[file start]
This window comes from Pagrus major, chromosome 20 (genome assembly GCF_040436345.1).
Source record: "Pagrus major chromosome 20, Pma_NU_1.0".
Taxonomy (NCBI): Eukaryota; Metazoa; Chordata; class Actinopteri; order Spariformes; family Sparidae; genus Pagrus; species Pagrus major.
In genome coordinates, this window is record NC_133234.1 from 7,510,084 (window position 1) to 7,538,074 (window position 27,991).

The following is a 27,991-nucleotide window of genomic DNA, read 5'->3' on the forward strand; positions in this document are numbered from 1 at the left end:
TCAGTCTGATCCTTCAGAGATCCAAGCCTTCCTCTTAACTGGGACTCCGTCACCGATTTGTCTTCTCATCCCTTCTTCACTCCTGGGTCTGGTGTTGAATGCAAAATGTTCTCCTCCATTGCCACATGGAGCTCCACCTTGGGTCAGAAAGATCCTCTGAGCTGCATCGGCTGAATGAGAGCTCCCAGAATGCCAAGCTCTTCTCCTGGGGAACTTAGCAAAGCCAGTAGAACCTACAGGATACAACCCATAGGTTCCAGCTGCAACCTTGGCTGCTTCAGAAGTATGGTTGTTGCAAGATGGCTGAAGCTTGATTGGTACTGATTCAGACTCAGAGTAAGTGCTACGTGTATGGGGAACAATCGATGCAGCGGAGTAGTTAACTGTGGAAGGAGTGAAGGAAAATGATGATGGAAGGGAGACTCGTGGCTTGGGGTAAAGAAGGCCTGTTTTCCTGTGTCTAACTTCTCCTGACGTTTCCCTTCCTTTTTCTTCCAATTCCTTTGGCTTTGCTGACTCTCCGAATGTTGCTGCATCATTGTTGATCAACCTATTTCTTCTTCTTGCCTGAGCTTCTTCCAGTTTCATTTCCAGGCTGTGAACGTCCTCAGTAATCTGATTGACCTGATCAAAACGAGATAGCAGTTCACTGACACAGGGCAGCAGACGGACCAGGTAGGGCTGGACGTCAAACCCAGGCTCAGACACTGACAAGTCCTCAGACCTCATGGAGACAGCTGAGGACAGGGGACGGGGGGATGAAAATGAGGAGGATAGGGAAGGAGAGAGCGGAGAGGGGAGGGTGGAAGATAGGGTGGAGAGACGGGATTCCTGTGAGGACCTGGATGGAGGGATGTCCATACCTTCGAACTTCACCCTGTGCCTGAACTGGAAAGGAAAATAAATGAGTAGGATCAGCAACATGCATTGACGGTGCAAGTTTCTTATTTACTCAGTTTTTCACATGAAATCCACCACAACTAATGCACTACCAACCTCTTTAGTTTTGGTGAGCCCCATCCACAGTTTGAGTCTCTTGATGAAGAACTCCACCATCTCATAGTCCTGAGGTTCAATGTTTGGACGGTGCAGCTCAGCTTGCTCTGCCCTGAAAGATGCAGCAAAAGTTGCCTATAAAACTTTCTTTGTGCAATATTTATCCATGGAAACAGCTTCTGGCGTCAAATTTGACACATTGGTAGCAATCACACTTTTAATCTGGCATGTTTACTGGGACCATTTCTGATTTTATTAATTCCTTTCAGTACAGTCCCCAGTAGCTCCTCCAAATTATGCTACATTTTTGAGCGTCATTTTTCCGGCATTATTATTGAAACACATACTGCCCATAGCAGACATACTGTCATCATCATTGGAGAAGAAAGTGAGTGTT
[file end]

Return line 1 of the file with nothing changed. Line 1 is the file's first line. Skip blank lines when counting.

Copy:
This window comes from Pagrus major, chromosome 20 (genome assembly GCF_040436345.1).